Stevie Nicks is still going her own way | Digital Journal

Digital Journel

The longtime Fleetwood Mac vocalist opens up about the making of her new solo album, her past pregnancy with The Eagles’ Don Henley, what drove her into rehab, getting older and how she felt going through photos for her upcoming photography exhibition.


Stevie Nicks readily admits she’s always been a driven woman. And, at the age of 66, she is showing no signs of slowing down. Nicks is about to hit the road with the original Rumours line-up of Fleetwood Mac — Lindsay Buckingham, John McVie, Mick Fleetwood and Christine McVie (who left the band in 1998) — for the North American leg of their On With The Show Tour (which begins September 30 in Minneapolis).

Additionally, on October 7, while she’s busy belting out Mac classic such as “Rhiannon,” “Landslide,” “Sara,” “Dreams” and “The Chain” for loyal Big Apple fans, Nicks will unveil her latest solo record, 24 Karat Gold – Songs From the Vault, a collection of lost songs she had written between the late ’60s and mid-’90s.

“When (John McVie) got cancer, we had to cancel our tour of Australia so I had some free time, and I thought, ‘Maybe I should make a record,'” she told Billboard about the origins of 24 Karat Gold. “All over the Internet, there are songs I wrote but never released, and people keep saying, “Why don’t you record these songs for real?” I’d never had time to do that. Now I had an empty, precious three months.

“My previous album, In Your Dreams, took a year and two months. So I called (In Your Dreams producer) Dave Stewart and said, ‘How do we make a record in two months?'” she explained. “And he said, ‘We go to Nashville.’ He told me, ‘In Nashville, you hire the best studio musicians, and they record two songs a day. On a really good day, they might even do three.’ I was laughing, because I didn’t believe him. But we were there for three weeks, and we recorded 17 songs in 15 days.”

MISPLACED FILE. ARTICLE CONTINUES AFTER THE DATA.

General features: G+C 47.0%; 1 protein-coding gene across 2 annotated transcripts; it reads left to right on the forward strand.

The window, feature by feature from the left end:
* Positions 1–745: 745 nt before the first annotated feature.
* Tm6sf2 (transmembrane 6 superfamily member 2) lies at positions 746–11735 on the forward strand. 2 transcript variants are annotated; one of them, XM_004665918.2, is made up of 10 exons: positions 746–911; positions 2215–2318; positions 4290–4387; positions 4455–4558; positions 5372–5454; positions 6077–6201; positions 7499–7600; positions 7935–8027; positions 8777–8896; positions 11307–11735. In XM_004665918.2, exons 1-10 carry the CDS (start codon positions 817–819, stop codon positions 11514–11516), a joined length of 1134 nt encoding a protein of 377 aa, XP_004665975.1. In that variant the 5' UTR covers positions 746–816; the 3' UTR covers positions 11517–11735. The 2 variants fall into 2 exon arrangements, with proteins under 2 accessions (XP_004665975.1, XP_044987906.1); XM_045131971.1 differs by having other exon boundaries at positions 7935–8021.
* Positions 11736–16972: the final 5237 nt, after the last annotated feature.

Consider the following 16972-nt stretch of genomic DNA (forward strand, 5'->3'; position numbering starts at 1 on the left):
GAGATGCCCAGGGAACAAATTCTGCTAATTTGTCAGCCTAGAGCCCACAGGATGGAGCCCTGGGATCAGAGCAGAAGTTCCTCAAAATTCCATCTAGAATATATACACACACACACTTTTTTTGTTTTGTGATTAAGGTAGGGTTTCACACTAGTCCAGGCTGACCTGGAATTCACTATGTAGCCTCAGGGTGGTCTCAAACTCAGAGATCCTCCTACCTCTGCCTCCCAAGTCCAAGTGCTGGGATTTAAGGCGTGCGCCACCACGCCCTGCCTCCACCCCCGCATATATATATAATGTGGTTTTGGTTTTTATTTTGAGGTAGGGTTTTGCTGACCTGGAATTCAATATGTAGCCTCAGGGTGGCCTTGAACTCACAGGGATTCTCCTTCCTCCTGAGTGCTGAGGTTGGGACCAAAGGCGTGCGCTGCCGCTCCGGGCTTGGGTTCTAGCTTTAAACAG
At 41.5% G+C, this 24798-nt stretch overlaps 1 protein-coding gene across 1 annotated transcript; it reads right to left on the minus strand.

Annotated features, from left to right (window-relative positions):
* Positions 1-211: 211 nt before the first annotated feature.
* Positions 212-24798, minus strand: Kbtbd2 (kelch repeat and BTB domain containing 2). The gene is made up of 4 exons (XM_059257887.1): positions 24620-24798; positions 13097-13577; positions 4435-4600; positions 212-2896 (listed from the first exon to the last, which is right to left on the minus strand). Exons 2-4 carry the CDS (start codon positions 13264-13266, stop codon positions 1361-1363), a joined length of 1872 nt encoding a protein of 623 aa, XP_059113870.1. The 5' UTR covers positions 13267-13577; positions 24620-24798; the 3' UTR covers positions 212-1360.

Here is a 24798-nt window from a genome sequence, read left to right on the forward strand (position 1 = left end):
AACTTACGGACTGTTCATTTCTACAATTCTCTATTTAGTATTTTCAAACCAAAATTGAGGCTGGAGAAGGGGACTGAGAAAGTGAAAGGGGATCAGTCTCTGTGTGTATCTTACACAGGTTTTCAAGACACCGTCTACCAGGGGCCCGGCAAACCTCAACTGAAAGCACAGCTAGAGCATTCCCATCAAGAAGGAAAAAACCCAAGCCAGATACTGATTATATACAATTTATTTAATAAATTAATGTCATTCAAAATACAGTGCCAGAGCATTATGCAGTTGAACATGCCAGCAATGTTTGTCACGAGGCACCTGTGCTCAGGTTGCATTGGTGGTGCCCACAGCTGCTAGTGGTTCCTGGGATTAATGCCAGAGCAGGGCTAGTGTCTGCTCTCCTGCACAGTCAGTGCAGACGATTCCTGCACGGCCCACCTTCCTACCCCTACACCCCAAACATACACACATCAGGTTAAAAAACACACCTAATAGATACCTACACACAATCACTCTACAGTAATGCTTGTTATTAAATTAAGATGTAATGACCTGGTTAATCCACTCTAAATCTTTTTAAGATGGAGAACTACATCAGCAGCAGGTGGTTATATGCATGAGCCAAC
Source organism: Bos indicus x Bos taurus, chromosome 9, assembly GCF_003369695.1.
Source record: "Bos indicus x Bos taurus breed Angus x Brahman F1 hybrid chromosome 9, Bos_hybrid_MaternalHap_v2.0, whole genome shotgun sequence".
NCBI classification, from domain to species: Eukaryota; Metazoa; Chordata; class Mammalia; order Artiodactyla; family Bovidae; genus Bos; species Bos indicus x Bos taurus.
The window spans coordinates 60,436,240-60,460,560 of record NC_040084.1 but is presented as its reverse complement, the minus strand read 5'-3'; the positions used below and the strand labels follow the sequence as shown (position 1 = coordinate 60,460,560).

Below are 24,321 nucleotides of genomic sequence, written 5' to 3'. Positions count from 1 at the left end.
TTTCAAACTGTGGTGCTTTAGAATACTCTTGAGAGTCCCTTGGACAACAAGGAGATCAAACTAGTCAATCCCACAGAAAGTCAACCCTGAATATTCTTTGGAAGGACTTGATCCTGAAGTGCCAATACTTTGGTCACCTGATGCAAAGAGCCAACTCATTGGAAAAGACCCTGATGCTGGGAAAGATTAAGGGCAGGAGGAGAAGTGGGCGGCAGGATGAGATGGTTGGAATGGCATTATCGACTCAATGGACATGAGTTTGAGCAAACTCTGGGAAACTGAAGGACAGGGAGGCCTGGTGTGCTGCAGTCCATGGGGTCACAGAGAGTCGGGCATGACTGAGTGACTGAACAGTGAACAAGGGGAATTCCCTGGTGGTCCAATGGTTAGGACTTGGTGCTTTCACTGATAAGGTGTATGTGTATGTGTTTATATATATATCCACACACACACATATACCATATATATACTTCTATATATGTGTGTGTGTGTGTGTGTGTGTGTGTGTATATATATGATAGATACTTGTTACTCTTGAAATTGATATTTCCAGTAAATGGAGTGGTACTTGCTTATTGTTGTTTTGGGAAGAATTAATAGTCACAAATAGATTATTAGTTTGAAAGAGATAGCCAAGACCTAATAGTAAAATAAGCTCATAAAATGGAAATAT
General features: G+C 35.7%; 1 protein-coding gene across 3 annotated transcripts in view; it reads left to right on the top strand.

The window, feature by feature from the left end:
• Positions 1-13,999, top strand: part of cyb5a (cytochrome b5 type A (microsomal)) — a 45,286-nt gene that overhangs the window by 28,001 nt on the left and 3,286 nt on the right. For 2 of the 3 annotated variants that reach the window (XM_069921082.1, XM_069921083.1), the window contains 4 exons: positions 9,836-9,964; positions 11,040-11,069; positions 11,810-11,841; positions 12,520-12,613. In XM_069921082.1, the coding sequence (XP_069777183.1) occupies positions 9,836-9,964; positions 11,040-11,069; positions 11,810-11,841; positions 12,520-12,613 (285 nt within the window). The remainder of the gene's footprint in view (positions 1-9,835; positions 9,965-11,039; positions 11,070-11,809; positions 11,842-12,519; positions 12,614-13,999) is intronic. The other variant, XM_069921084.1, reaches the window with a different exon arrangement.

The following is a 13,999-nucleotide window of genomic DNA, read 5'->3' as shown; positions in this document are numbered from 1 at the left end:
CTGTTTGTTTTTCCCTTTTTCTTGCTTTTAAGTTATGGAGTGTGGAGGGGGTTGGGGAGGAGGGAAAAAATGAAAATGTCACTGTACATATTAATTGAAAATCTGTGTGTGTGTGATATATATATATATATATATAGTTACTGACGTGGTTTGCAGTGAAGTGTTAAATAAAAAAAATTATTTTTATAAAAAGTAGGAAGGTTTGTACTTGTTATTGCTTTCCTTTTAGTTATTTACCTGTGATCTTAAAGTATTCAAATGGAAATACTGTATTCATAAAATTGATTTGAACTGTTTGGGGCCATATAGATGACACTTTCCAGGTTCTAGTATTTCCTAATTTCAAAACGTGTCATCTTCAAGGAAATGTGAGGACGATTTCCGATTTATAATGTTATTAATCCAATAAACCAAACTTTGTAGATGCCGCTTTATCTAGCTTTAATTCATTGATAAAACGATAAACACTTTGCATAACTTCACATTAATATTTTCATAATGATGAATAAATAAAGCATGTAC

In addition to the album’s first single, “Lady,” there’s another song on 24 Karat Gold that particularly resonates with Nicks — who readily admits to a former cocaine addiction — titled “Mabel Normand.” “Mabel was an amazing actress and comedian from the ’20s, and she was a terrible cocaine addict,” Nicks explained. “She eventually died of tuberculosis, but it was really her drug addiction that killed her. She was in love with a famous director, who tried to get her off coke, and he was murdered. Rumor has it, drug dealers killed him. I saw a documentary of her in 1985, when I was at my lowest point with the blow. I was watching TV one night, the movie came on, and I really felt a connection with her. That’s when I wrote the song. Less than a year later, I went to rehab at Betty Ford.


“The documentary really scared me, because I saw this beautiful girl go downhill so fast,” Stevie Nicks continued. “Sometimes you can’t see it in yourself, but you sure as heck can see it in someone else. And suicide was never my MO. I’m basically a happy person. I was a happy person back then. I just got addicted to coke, and that was a very bad drug for me. It was obviously a very bad drug for Mabel too. She had a gang of rich kids, like Lindsay Lohan today. That same bunch of girls comes around every 15 years.”

In the October 4 issue of Billboard (read full interview HERE), Stevie also speaks candidly about a wide variety of personal and professional subjects, including:

Fleetwood Mac 2014: Mick Fleetwood, Stevie Nicks, Lindsey Buckingham, John McVie and Christine McVie

How she convinced ex-boyfriend Lindsay Buckingham to join Fleetwood Mac…